(“beagle”, “honeycomb-prod.retriever_mutation”, <N>, 0, “manual”)

The actual topic was “honeycomb-prod.retriever-mutation” with a , not a _. We didn’t notice this when writing the runbook, crafting the queries, reviewing them, applying them, and when doing the first audits of the table after things were going bad.

Beagle struggled and crashed in a loop, causing an SLO processing delay outage.

Diagram showing the accumulating Beagle processing delay (going past 1 hour) for our SLO processing.

Once we caught up, we backfilled the SLO data and all customers’ service were reestablished properly.

About a week later, we scaled up retrievers again to buy extra room as ingest volume kept growing. That time, it went fine.

Lessons learned and things to keep in mind

Scaling of individual components

We had major ingest growth in a short time. It felt like we hadn’t been proactive enough, but while some of us had ideas about what some of our limits were, nobody had a clear, well-defined understanding of them all.

We ran into scale issues around:

  • Network limits that were previously unknown and invisible to us
  • Limitations in the abilities and stability of automation
  • Surprising capacity of our production cluster to overload our dogfood cluster and vice versa
  • Bottlenecks in various components
  • Manual and tool-assisted rebalancing of partitions reaching toil acceptability levels

We got in a situation where various types of pressures just showed up at once and disguised themselves as each other.

line diagram showing the ingest traffic growth in abstract terms.

doodle showing the shape of dataset growth over two points in time.

Traffic does not scale uniformly across customers—their datasets aren’t evenly distributed. Implications vary per service. Beagle consumes all messages of all datasets, but the count and costs of SLOs means the scaling shape is distinct from what retriever needs from the same feeds. 

Distinct scaling patterns are needed for various components. It’s sometimes unclear if bottlenecks would be better solved by scaling vertically or horizontally (or some other dimension). Our scaling profile over the last months looks a bit like this:

doodle showing the stepwise nature of our lambda capacity and scaling rates.

doodle showing the retriever growth over time, mostly stable with two scale ups late in time.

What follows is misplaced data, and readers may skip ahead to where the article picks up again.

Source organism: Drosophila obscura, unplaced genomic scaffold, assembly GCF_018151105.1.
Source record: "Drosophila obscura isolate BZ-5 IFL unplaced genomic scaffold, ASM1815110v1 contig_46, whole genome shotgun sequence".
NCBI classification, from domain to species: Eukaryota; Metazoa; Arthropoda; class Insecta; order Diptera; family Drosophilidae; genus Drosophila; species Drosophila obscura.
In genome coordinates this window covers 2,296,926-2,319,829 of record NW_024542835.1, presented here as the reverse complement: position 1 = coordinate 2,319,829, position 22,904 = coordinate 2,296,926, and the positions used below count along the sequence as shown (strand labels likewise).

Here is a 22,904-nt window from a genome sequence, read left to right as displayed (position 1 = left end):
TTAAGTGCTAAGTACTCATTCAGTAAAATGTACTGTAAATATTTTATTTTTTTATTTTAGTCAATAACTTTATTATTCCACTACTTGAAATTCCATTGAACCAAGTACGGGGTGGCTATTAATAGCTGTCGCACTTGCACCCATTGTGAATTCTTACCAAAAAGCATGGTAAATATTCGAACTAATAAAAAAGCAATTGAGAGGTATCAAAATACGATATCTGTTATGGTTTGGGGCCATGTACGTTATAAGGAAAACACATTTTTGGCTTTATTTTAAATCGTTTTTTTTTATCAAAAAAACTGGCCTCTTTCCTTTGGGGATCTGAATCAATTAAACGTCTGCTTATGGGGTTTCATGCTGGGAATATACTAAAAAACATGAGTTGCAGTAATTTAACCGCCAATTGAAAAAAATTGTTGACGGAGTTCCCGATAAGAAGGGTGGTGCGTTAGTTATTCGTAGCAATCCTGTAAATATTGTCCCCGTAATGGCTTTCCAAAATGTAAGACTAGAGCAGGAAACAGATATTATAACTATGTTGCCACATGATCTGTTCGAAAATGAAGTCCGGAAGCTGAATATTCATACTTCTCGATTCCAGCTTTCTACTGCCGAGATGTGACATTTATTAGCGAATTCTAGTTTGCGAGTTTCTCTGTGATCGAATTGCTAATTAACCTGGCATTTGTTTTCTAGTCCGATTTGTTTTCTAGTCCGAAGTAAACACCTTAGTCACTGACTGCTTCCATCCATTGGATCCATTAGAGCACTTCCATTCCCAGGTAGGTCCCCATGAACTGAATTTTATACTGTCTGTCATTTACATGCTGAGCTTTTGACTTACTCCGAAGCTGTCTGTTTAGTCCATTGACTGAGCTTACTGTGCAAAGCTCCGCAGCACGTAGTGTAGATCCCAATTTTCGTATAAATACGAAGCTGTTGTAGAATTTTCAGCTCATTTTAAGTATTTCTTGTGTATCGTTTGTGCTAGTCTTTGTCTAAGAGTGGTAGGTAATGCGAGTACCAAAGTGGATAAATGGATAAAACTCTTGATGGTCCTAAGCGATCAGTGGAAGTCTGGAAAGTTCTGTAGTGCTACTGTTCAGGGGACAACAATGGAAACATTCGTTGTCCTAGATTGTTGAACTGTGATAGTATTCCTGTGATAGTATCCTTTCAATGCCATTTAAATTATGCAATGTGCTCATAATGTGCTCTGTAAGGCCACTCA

doodle showing the kafka cluster size over time. The cluster size drops abruptly and raises back again at the end.

doodle showing the beagle cluster size over time. Auto-scales horizontally until we pin it to a fixed size near the end.

Growth depends on costs, awareness of bottlenecks, scaling models, and expectations. Lambda capacity grew step-wise over time, which changed traffic downstream in different environments, and retriever’s boundaries were fuzzy so we needed to experiment to find effective approaches. 

Additionally, our Kafka cluster grows vertically due to licensing structures. Beagle is now fixed in size because that seems stable, but could be smaller vertically and wider horizontally.

Combinatorial scaling

The upcoming challenge we’re about to face is having to consider when our future scaling plans run into each other and reach limits. For example: 

  • Scaling retrievers horizontally for writes make reads more likely to hit high 99th percentile values
  • Vertically scaling retrievers does not address load issues that beagle could see, and scaling horizontally dilutes beagle’s auto-scaling metrics.
  • Increasing scale in one environment can cause ripple effects in other ones
  • Our own tooling is running into new hurdles as GROUP BY limits in Honeycomb queries mean we can’t see the work of all our partitions or all hosts at once.

September and early October have sent us the clearest signals yet about where a lot of our limits lie and where we need to plan growth adaptation in a combinatorial approach.

Experience and tempo

Often, one of the new incidents highlighted something we did not understand in a previous one or a previous incident held the keys to solving one of the new ones. These examples reinforce the idea that all incidents are learning opportunities.

The ability to adapt to production challenges comes from sustainable pacing—not too active, not too sparse, a bit like exercising to stay healthy. For example, over-scaling to ensure we avoid issues for a long time gives more time to forget about essential operational challenges. It’s useful to keep ourselves familiar with the signals and ways the system bends.

If we operate too far from the edge, we lose sight of it and can’t anticipate when corrective work should be emphasized. If we operate too close to it, we are constantly in high-stakes situations and firefighting. We then lose the capacity, both in terms of time and cognitive space, to be able study, tweak, and adjust the behavior of our system. Keeping that balance is essential to long-term system (and our team’s mental) health.

Do you have any scaling experiences or better practices for operational pacing you’d like to share? We’d love to hear from you! Give us a shout on Twitter or, if you’re already a Honeycomb user, send us a note in our community Slack group, Pollinators.